The government thinks big business has not pulled its weight in helping to sell its policies on reducing corporate tax. Business privately thinks Canberra’s environmental policy credentials are poor at best.
Meanwhile, the latest spat stems from the government’s misplaced notion that large business institutions have no wider licence to engage on social issues.
In picking this fight the government is taking on some of the goliaths of business. BHP chief executive Andrew Mackenzie has become an international environmental warrior in his attempts to reduce his own company’s global emissions and work towards cutting the carbon footprint of BHP’s customers.
Australia’s largest and most successful technology company, Atlassian, has made its campaign on climate into a public relations positive. It, like many other companies, has recognised that people, and particularly younger people, want to work for a company with a conscience and social principles. It’s good for business.
Similarly, Qantas’s high profile boss, Alan Joyce, actively promoted same-sex marriage as a means to be seen to be reflecting the views of his workforce and customers.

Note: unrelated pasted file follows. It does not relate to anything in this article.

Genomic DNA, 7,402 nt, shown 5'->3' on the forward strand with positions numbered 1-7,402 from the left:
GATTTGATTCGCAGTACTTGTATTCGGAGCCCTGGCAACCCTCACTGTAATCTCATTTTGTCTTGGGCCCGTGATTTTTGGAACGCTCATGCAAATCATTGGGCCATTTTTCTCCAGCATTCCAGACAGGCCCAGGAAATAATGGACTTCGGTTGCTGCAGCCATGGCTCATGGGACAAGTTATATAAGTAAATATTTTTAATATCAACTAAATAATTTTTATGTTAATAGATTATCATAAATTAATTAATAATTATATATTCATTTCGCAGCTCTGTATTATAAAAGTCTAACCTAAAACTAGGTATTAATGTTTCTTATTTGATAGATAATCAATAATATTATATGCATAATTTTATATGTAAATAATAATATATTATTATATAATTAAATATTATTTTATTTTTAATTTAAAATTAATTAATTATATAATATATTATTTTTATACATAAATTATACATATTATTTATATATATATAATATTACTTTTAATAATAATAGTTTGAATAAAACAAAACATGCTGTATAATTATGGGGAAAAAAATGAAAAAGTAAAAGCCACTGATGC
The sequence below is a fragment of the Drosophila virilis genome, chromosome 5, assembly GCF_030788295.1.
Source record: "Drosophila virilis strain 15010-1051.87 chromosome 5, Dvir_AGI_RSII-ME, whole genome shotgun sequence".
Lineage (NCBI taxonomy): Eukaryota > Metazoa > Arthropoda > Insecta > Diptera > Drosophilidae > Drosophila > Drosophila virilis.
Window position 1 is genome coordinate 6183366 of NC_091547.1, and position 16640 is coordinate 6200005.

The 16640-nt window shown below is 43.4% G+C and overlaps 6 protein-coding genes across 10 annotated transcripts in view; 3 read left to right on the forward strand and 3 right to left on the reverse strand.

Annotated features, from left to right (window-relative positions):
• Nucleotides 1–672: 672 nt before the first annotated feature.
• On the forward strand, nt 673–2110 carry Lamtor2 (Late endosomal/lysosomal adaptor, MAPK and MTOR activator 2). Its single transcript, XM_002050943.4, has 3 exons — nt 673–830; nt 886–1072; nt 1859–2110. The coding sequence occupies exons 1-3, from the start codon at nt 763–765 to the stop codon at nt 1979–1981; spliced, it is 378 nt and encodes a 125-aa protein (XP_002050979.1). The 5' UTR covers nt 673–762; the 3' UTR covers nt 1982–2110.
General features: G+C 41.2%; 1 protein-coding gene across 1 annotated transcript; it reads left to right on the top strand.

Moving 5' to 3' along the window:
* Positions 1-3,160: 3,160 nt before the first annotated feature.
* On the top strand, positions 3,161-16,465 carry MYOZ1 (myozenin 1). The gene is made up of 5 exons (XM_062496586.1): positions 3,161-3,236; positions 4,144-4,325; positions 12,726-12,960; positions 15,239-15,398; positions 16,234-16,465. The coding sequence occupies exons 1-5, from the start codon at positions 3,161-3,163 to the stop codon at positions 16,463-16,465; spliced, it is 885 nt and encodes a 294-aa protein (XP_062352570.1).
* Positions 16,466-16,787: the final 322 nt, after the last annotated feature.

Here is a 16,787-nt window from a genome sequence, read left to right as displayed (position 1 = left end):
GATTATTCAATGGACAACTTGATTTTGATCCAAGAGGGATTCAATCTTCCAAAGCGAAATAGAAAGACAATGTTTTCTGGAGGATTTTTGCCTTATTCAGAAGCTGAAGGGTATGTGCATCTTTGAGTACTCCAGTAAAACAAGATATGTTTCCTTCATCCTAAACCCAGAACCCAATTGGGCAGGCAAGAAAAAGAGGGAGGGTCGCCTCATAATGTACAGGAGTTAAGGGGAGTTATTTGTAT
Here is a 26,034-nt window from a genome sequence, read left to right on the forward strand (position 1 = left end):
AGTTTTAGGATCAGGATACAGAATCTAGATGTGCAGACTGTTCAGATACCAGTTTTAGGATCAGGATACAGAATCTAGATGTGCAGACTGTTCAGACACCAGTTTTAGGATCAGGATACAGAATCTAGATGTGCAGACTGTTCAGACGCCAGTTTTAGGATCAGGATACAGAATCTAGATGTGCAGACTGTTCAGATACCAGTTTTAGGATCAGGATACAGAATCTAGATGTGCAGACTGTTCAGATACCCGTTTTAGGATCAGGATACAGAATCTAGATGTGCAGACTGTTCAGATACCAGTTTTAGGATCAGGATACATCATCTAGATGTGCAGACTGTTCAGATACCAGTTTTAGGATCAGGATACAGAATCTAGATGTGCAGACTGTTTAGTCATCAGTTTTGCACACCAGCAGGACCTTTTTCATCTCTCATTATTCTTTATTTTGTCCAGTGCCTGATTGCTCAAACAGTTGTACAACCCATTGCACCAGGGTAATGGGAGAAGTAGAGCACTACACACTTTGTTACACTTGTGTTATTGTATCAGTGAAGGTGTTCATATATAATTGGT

“We’re not going to pull back on what we say on social issues, because that’s important to our employees, our customers, our shareholders,” Joyce said this week.
Even billionaire rag trader Solomon Lew, not known for social activism, is keen to voice his support for anti-slavey in supply chains.
Issues that were once considered social have now landed squarely into the corporate domain and it is the companies’ owners – the shareholders – that have put them there.
Shareholders are increasingly expecting boards and management to exercise their social licence on everything from the environment to gender to slavery-free supply chains.
Environmental social and governance (ESG) investing is now mainstream and mandated by many if not most of the large superannuation funds that dominate the ownership of Australia’s largest and most important companies.
Many have policies that do not allow them to buy into companies unless the business has an audited climate risk policy, and gender targets.
These are no longer considered fringe issues and are instead recognised as fundamental to business risk and labour productivity.
A government that believes social issues are not part of the modern company’s remit is one that lacks the sensitivities to the broader feelings of the community – or the ‘quiet Australians’ that Morrison says he respects and represents.
Ironically it is Canberra that has been pushing for companies to be better corporate citizens and understand the social licence – as long as business doesn’t show government to be wanting.
Elizabeth Knight comments on companies, markets and the economy.